Turner’s parting thoughts

Four painfully long years of mingling with judgy teenagers and every opportunity to overload or stress yourself out–what could go wrong? High school is by all means a time for self growth and discovery, and I learned that firsthand. 

I’ve probably heard a million times over how a diamond can only be formed under immense pressure. Now, while I don’t consider myself any sort of precious mineral, I’ve certainly been stressed! It’s exactly that environment and pressure that led to my practically-ensured self-growth and discovery period. But how exactly did all of that affect my self-identity- and who exactly am I anyway?

It’s difficult to answer any of that outright because of just how fast-paced an environment high school is. Every couple months my life has radically changed. I’d even aim to say “Turner” was a relatively different person from month to month, even if every version shared the same 5’ 7” meat-suit. We may all have walked around calling ourselves Turner Wittstruck, but modern day Turner wouldn’t be caught dead in those double 0 skinny jeans he tried to make work last year. I wish scientists made solar eclipses bright enough to burn those memories from my mind. Alas, I haven’t been so lucky.

Fashion faux-pas aside, I’ve been a revolving door of a kid for the past couple years. Academically, I was always busy, to say the least. I chose to be an Early College AP kid who took a singular study hall ever. I pushed myself, if not just to say I was taking the hardest courses. While these classes and that workload definitely contributed to my complex of having to be consistently bright, I wouldn’t say it exactly aided in creating the Turner I recognize today.

To take up even more of my time, I lived and breathed my activities. I figured out early on I was an arts kid. I took up spots in show choir, jazz choir, chamber choir, drama shows, a music honors society, and the International Thespian Society. I even experimented with leadership, as I was on both Junior Class Board and National Honor Society.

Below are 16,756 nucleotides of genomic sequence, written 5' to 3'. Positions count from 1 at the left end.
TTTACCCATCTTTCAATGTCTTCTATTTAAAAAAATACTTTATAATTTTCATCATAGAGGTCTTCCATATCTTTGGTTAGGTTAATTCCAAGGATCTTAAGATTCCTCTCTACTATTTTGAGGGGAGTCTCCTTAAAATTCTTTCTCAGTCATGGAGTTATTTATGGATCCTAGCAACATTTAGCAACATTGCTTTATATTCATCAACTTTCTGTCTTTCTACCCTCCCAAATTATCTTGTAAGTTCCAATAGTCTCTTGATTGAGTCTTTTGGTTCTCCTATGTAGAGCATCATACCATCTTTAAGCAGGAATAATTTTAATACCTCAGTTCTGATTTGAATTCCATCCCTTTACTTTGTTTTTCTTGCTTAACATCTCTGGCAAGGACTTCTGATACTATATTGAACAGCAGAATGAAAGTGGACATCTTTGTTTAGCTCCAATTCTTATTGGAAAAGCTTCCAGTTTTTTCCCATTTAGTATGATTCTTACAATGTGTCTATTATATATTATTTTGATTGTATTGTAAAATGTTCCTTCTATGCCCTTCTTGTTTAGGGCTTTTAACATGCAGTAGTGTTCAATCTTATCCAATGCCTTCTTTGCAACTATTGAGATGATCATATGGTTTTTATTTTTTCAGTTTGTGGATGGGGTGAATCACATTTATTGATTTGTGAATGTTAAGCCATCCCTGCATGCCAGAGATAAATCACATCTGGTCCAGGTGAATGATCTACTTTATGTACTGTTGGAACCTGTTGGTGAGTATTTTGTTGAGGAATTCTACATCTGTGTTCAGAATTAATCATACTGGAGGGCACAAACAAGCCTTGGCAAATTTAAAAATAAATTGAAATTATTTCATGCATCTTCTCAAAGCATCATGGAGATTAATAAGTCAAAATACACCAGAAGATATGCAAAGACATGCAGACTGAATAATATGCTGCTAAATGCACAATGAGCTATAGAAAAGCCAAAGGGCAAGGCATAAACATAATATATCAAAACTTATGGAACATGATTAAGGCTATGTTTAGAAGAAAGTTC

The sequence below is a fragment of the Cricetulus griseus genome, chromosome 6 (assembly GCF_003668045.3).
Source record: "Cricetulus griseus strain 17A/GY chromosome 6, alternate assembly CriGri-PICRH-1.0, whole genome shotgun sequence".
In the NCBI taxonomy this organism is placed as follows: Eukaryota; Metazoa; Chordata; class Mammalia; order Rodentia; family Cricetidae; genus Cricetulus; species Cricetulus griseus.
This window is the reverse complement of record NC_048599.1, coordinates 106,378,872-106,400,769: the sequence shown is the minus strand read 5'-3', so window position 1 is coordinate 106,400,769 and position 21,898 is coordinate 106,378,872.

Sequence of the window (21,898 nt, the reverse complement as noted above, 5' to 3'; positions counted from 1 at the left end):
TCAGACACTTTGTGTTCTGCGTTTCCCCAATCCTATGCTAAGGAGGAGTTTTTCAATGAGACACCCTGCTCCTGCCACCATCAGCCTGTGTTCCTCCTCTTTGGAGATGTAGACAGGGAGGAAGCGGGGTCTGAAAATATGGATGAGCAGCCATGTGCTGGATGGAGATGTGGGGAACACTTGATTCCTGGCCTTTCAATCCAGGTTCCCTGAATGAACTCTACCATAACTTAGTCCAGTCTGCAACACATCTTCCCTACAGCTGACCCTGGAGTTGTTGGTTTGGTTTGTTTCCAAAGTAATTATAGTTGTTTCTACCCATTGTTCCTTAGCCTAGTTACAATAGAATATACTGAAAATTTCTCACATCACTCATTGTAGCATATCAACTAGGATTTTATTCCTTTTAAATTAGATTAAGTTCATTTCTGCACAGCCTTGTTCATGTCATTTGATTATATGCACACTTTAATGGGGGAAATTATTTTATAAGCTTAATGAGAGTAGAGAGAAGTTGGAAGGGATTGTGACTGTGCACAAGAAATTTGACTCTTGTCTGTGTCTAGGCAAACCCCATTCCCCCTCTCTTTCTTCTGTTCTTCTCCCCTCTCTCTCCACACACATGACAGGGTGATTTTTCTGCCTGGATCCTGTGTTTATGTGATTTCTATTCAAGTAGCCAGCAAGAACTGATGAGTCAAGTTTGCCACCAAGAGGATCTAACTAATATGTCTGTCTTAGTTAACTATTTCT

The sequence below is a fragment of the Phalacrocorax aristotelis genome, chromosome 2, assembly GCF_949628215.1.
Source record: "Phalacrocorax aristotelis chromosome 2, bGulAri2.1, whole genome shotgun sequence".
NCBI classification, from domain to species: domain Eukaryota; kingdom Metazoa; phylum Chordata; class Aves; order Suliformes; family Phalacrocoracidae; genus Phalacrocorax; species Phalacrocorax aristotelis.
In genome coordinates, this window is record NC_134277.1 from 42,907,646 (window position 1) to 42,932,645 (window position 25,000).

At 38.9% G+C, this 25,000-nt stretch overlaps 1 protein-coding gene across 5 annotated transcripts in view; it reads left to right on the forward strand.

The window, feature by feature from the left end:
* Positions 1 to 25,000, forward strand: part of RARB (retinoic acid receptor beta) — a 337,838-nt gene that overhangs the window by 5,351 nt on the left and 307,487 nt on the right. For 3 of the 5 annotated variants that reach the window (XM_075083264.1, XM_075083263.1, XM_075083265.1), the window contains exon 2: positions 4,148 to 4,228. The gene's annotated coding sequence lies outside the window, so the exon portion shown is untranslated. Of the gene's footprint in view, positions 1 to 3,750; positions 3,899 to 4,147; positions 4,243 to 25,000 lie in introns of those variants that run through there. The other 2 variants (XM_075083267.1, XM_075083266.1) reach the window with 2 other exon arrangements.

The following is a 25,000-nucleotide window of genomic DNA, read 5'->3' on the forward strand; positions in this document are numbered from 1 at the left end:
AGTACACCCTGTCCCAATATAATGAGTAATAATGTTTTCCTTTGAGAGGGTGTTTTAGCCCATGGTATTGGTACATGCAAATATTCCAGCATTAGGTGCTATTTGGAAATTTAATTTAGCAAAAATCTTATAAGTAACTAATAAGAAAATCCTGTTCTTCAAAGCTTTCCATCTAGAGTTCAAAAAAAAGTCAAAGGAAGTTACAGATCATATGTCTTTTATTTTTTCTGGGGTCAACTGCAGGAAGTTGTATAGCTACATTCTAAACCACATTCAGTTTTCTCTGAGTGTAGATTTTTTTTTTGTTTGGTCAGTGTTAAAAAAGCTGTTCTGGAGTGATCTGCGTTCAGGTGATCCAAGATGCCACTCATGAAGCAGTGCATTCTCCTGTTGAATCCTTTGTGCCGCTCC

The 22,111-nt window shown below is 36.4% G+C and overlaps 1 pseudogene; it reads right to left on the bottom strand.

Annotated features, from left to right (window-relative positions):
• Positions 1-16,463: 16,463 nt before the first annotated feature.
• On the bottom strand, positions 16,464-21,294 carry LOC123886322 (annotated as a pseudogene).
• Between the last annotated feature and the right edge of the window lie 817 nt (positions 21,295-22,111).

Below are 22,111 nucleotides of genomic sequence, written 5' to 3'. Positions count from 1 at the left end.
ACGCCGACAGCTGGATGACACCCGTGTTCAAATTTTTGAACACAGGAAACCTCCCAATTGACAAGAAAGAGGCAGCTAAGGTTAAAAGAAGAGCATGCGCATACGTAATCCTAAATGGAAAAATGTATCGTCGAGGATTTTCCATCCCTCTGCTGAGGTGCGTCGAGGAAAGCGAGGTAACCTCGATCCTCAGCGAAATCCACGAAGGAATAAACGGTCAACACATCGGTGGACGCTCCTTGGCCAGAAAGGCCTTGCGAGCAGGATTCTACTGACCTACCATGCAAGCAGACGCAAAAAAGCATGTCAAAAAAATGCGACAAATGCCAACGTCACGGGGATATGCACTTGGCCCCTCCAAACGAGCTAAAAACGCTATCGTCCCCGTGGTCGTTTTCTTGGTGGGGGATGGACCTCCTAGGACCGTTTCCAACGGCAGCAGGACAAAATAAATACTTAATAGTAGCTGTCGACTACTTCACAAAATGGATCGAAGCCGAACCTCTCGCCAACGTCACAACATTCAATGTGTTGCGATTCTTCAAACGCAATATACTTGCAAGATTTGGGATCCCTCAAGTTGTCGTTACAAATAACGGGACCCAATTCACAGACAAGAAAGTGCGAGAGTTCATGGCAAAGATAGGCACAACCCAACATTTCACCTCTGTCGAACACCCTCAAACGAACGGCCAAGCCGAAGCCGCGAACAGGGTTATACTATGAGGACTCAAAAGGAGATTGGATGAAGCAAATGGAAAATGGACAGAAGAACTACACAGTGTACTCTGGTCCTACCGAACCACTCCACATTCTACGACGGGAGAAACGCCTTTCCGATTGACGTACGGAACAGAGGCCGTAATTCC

By that point I definitely had a resume to boast, but bullet-points on a college application don’t make an identity. Maybe I could consult public opinion for some  answers?

Turner is attending UNL to study journalism and music

Whether someone says it to your face or you hear it through the grapevine, opinions of how people perceive you are always flying around in high school (and will likely make it back to you at some point). Inevitably, these words will start to resonate with how you view yourself, for the better or worse. The word “annoying” was always a fan-favorite. I’ve heard it thrown at me since I was four, and I doubt it’s going away anytime soon. Not too long after, everyone found a new word for me: “gay.” I can’t say for sure why middle school students felt that it was their job to speculate on a 12 year old’s sexuality, but it quickly grew to be another piece of how people around me seemed to view me.

While I’d like to imagine all these areas I looked for answers in could magically tell me who I am, it will never be that simple. “Turner, the annoying-choir-drama-early college-AP kid-that-likes-dudes” is just never gonna have the same ring as “Turner Wittstruck.” What I really took away after four years of fumbling with my own self-concept is as straight-forward as it sounds: your sense of who you are has to come from you. Not from what you do, not from who you speak to, but from who you are. One would think a global pandemic’s worth of alone time would’ve taught me that, but one would’ve also been wrong in that presumption.

 I’ll concede, while packing my schedule with commitments may or may not have been how I grew into who I am today, it really was the personal time I put in that gave me a better understanding of who I am. I’m not all the way there yet- I have college for that- but I’d still be ignorant not to appreciate my time at South for snowballing this loud-meat-suit of a kid into the Common Sense secretary before you all. I, Turner Wittstruck, have pain-stakingly made it through high school, and managed to stumble upon pieces of who I am along the way. For that, I couldn’t be more grateful. I just wish I had never stumbled upon those awful skinny jeans.